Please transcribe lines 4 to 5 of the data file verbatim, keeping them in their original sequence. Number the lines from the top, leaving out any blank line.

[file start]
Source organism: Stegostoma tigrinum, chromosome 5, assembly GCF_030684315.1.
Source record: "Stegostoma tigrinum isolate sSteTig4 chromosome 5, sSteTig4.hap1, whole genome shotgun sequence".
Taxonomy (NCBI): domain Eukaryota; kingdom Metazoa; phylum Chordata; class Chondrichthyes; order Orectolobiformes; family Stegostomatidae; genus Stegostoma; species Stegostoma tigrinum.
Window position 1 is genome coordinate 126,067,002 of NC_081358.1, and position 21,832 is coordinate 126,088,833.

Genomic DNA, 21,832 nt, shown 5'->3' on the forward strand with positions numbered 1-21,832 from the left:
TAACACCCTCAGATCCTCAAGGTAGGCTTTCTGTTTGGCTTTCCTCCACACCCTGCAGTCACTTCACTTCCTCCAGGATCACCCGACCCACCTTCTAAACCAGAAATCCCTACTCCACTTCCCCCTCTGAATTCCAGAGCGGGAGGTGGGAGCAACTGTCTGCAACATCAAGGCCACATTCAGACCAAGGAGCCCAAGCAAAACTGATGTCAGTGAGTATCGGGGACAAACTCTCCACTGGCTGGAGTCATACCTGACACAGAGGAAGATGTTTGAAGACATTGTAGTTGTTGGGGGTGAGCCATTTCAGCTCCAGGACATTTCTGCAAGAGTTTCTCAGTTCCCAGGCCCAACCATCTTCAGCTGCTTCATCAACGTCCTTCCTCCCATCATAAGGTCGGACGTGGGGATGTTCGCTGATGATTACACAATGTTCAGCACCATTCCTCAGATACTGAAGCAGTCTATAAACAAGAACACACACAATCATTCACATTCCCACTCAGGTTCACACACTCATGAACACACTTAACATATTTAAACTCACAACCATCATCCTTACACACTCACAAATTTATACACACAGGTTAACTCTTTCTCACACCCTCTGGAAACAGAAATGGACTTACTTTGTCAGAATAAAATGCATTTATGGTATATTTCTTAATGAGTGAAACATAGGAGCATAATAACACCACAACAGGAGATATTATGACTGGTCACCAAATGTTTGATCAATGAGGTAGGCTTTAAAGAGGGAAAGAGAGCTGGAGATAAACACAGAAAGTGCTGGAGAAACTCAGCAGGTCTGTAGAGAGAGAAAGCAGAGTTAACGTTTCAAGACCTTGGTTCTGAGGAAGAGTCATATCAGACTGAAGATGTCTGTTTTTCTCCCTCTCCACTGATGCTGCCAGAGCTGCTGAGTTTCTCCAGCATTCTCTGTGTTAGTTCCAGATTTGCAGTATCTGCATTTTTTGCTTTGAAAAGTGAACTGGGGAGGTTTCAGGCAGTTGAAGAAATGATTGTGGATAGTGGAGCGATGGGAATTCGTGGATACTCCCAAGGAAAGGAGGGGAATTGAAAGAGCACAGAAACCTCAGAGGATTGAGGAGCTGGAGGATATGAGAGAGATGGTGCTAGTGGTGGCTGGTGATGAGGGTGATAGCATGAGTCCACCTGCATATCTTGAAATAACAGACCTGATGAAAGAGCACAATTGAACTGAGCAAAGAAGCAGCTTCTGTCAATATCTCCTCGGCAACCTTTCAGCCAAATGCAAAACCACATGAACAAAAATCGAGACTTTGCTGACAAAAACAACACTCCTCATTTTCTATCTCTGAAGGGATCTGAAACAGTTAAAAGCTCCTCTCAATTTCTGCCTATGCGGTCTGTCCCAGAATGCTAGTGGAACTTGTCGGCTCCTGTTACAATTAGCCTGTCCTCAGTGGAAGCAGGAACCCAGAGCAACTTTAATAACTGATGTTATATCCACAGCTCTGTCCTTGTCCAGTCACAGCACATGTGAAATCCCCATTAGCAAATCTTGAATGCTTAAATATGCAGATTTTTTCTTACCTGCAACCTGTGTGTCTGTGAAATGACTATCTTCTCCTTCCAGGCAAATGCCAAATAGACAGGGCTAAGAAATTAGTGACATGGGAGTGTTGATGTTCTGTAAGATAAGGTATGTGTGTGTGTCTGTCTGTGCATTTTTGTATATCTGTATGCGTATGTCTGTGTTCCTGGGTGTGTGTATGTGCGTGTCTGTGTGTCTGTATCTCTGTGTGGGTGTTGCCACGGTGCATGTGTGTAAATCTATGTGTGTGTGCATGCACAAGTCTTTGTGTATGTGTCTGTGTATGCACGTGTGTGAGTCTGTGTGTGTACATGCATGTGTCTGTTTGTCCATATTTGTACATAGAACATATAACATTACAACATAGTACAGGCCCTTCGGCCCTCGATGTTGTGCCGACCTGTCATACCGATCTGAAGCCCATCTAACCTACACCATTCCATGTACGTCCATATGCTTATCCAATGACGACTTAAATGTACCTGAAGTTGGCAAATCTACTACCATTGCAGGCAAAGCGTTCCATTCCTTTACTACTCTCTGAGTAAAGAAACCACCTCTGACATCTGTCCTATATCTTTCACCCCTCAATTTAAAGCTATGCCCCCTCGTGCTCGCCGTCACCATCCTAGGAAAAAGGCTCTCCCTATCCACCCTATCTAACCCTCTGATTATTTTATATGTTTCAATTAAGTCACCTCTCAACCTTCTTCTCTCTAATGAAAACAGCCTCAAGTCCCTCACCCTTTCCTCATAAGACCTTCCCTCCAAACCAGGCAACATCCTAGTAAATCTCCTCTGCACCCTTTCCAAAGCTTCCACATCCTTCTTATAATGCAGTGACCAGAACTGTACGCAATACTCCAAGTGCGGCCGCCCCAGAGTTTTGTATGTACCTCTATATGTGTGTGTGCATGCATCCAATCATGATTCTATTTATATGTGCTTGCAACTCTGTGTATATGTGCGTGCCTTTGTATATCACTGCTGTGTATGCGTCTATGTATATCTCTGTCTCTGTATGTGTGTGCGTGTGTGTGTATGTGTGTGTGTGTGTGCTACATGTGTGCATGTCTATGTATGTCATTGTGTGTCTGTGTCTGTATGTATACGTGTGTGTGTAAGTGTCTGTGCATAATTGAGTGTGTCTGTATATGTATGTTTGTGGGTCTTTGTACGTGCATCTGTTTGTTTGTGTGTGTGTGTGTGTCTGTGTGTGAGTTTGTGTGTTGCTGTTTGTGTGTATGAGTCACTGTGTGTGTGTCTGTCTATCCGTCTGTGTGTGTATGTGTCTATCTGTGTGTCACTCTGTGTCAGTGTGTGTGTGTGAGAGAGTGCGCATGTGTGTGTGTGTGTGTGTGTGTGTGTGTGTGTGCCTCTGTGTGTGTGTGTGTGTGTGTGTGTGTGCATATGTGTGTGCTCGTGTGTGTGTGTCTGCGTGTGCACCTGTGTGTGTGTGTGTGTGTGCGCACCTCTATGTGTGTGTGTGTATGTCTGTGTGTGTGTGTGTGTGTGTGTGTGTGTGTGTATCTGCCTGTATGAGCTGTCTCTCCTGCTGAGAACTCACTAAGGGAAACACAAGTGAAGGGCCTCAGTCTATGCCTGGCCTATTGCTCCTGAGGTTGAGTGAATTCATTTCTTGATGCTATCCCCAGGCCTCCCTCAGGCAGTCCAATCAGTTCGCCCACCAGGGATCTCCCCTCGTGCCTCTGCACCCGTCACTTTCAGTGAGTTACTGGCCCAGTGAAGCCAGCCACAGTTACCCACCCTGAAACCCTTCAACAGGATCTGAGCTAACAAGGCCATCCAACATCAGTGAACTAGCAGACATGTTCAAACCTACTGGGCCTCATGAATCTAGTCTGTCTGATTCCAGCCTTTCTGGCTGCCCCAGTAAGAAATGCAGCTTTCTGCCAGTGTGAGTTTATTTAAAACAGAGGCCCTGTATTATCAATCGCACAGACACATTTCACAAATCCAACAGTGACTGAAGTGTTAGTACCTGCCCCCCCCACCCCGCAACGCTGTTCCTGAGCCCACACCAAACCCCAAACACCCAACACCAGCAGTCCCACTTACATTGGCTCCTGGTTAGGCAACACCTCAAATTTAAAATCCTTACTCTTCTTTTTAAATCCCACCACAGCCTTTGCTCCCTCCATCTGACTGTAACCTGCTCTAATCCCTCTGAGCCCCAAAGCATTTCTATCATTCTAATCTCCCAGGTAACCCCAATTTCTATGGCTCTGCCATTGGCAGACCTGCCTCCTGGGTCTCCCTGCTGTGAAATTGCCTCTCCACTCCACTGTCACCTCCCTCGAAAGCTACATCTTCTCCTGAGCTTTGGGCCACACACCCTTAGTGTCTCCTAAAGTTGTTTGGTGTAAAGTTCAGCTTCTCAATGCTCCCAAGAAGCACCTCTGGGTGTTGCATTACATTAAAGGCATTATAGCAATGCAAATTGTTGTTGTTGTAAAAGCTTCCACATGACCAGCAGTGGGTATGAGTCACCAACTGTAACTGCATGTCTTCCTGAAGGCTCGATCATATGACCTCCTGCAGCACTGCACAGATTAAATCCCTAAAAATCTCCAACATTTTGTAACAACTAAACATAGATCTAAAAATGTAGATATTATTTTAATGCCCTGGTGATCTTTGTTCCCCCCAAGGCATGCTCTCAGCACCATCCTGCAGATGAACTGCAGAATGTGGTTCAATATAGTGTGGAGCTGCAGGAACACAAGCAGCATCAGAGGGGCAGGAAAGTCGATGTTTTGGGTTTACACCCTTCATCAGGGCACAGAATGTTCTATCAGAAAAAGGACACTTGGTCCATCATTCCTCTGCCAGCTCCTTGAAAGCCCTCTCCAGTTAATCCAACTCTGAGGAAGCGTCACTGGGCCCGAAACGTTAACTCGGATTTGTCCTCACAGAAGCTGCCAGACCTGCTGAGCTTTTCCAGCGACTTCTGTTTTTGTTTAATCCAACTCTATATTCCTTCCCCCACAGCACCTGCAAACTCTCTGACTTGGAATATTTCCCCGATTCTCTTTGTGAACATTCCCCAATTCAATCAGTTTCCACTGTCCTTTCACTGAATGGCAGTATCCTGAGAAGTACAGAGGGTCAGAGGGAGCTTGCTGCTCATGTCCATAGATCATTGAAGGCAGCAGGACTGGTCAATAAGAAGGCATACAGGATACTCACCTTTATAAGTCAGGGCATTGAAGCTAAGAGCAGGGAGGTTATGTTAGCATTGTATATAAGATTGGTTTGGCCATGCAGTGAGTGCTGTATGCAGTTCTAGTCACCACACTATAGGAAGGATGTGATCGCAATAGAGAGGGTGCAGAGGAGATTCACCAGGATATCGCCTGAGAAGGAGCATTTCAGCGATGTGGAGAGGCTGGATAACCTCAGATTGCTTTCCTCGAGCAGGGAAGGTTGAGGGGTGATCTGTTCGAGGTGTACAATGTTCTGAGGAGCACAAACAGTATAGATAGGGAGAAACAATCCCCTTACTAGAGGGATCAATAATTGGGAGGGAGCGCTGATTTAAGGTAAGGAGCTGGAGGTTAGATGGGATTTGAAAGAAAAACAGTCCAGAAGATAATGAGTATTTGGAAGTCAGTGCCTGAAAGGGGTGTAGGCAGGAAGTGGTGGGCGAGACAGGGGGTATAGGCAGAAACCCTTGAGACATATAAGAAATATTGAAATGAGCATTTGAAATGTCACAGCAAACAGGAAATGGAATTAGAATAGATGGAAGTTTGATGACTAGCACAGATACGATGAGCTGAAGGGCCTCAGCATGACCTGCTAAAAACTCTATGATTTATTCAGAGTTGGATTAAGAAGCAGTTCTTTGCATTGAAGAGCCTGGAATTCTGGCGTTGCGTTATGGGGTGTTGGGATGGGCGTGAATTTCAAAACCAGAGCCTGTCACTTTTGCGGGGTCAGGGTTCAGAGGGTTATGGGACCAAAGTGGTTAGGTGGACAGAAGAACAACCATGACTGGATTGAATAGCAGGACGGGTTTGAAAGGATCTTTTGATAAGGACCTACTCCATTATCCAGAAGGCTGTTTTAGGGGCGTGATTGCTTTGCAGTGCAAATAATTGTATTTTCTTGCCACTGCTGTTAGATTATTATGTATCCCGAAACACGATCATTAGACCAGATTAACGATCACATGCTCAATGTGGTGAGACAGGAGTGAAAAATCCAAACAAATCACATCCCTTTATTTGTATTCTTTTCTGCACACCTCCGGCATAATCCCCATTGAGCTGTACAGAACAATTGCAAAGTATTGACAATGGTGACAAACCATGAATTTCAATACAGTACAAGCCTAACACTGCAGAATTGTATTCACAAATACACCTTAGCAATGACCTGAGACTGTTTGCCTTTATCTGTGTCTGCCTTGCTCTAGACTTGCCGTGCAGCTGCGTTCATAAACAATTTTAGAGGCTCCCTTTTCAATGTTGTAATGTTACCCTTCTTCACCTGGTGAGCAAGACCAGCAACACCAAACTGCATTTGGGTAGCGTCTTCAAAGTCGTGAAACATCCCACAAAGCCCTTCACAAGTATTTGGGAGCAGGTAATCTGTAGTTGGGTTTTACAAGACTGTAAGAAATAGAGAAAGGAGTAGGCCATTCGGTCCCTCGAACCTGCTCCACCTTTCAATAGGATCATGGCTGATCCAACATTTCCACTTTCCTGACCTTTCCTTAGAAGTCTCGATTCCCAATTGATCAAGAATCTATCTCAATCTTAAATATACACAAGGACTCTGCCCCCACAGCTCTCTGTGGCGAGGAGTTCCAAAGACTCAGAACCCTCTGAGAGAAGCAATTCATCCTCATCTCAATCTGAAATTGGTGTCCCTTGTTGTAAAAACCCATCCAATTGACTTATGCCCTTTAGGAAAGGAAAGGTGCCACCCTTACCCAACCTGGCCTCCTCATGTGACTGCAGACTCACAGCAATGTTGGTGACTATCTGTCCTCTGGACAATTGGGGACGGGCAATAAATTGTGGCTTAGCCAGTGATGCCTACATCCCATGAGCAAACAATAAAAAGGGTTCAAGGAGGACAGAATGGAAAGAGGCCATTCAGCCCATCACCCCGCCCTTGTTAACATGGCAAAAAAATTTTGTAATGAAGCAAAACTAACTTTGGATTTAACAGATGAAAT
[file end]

Window position 1 is genome coordinate 126,067,002 of NC_081358.1, and position 21,832 is coordinate 126,088,833.

Genomic DNA, 21,832 nt, shown 5'->3' on the forward strand with positions numbered 1-21,832 from the left: